Visualizing Men’s Grand Slam Winners

Playing with data and discovering insights have never been easier.

Rafa did it again.

The man won his twelfth freaking French Open.

Twelve. Let that sink in a moment. 

Put that gawdy number into context: Nadal has won more French Opens alone than total majors of all but three men: Pete Sampras, Roger Federer, and Novak Djokovic.

Photo credit: ESPN

No, I don’t have a photographic memory. I just like to noodle with data and data visualizations. I have for my whole career. While researching The Visual Organization,I became a Tableau fan.1 

It took me all of ten minutes to create the simple dataviz below. I grabbed the data from Kaggle, made a few tweaks in Excel,2 and went to work in Tableau Desktop. A few clicks later, I published my dataviz on Tableau Public and embedded it below.

Fun fact: Only nine men have won Grand Slams in the past fifteen years, and four of those men only won a single Slam:

Tennis has never been more top-heavy on the mens’ side. Yes, we live in an era that the Big Four dominates.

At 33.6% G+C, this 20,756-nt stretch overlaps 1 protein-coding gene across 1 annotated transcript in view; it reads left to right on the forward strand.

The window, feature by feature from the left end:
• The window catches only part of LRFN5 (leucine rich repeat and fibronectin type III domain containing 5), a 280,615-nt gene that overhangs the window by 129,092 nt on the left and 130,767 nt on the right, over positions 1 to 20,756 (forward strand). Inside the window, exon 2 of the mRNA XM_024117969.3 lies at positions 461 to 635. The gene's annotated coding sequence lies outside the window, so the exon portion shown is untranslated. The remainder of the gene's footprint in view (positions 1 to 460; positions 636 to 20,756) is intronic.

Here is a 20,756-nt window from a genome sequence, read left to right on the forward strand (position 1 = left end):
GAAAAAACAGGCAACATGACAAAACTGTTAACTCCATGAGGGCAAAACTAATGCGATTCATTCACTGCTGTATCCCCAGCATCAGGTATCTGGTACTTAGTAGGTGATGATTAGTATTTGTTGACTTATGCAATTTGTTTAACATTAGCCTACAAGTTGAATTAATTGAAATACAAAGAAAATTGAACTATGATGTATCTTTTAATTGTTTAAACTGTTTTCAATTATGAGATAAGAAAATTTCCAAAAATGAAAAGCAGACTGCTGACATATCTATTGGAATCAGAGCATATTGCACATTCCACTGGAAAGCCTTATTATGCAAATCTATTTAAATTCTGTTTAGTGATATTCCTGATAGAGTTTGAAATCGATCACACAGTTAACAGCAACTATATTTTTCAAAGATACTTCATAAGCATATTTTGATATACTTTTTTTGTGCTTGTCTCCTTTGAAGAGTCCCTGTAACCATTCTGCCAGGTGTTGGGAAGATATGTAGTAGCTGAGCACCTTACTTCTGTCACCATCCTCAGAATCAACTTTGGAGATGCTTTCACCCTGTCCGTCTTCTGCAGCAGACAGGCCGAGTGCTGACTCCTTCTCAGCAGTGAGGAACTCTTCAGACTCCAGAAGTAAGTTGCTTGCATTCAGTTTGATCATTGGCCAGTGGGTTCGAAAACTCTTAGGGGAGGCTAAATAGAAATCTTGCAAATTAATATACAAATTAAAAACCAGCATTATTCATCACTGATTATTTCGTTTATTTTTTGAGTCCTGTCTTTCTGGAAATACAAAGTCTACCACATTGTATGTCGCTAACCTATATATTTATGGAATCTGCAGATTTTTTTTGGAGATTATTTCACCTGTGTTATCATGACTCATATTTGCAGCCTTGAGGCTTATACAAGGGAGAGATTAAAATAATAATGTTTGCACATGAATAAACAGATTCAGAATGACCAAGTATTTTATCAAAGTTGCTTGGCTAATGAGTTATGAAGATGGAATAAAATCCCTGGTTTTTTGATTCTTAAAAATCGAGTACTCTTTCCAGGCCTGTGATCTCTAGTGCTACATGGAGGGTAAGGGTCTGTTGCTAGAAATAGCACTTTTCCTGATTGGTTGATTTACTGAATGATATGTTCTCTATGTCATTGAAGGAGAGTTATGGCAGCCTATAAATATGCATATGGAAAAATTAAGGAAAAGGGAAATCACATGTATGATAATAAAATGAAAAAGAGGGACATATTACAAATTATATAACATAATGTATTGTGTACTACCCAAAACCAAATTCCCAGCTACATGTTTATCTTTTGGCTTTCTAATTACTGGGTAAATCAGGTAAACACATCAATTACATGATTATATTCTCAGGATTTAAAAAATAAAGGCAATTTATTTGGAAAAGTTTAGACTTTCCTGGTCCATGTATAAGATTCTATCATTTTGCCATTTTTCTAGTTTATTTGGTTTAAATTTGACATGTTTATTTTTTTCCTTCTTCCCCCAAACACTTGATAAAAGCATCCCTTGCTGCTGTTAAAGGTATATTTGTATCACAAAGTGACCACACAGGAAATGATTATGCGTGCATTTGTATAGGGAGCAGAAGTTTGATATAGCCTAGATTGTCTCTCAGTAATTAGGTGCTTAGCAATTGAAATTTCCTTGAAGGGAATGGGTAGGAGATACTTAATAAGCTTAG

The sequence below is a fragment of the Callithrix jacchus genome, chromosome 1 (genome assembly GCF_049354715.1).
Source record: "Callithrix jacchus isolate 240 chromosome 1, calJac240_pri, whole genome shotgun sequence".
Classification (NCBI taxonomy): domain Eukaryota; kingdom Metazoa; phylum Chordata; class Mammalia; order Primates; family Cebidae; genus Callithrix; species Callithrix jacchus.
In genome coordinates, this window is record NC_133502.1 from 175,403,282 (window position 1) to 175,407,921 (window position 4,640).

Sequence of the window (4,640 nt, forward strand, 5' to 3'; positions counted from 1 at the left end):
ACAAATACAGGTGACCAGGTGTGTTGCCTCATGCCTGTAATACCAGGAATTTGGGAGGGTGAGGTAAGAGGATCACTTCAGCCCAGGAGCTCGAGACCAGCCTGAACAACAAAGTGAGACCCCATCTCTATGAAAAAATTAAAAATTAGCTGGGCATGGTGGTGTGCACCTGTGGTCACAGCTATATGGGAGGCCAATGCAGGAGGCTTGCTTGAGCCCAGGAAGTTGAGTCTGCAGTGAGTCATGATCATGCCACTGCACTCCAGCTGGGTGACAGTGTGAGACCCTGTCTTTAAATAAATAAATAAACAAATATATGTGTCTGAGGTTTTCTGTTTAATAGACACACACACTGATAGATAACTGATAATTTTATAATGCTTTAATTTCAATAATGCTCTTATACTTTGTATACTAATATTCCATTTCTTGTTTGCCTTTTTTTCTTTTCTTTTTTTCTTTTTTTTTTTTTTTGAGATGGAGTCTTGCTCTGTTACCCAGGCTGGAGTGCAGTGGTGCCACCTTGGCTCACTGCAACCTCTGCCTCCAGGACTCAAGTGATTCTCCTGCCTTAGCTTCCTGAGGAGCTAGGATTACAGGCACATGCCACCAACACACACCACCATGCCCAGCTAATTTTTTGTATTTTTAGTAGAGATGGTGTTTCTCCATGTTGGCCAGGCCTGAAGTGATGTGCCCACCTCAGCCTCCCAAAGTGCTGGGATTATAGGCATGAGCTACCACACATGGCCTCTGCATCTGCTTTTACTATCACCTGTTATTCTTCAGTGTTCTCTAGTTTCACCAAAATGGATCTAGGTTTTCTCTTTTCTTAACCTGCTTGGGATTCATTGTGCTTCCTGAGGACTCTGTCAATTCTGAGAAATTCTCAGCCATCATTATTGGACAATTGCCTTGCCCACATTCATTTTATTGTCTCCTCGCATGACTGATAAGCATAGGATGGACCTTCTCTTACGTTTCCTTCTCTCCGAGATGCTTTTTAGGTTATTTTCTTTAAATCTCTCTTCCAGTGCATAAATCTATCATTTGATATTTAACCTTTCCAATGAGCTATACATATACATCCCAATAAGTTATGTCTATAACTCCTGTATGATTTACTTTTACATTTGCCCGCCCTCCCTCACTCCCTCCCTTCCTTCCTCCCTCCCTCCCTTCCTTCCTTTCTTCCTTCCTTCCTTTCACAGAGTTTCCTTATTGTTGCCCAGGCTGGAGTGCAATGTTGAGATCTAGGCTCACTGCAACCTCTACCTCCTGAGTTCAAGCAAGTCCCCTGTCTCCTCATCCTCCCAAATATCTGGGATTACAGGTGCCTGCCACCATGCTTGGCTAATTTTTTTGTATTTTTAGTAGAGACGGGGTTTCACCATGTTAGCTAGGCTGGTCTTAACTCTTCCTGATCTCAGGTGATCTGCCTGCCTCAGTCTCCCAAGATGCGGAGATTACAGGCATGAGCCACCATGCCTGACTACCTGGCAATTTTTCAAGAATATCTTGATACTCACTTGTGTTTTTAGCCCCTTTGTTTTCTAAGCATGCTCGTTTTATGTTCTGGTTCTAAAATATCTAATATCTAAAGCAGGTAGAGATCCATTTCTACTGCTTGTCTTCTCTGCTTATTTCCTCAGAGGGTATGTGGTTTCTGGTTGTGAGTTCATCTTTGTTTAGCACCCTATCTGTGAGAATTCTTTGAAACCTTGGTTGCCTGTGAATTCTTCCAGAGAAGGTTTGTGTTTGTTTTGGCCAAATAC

Play with the data yourself and you can easily discover interesting things. It doesn’t take long to discover interesting nuggets. Exhibit A: William Larned won eight U.S. Open victories but struck out with the other Grand Slams. His clay counterpart is Max Decugis who won all of his eight majors at Roland Garros.

Simon Says: Get interactive. Now.

There’s just no excuse for building static charts and graphs these days. Adding basic interactivity lets everyday users discover interesting things in datasets. What’s more, it obviates the need to ask IT for reports. That’s so 1998.

And if you missed the match, watch some highlights below:

Footnotes

  1. It didn’t hurt that the company purchased 750 copies of the book.
  2. I could have cleaned it as well in Tableau Desktop.

philanimated

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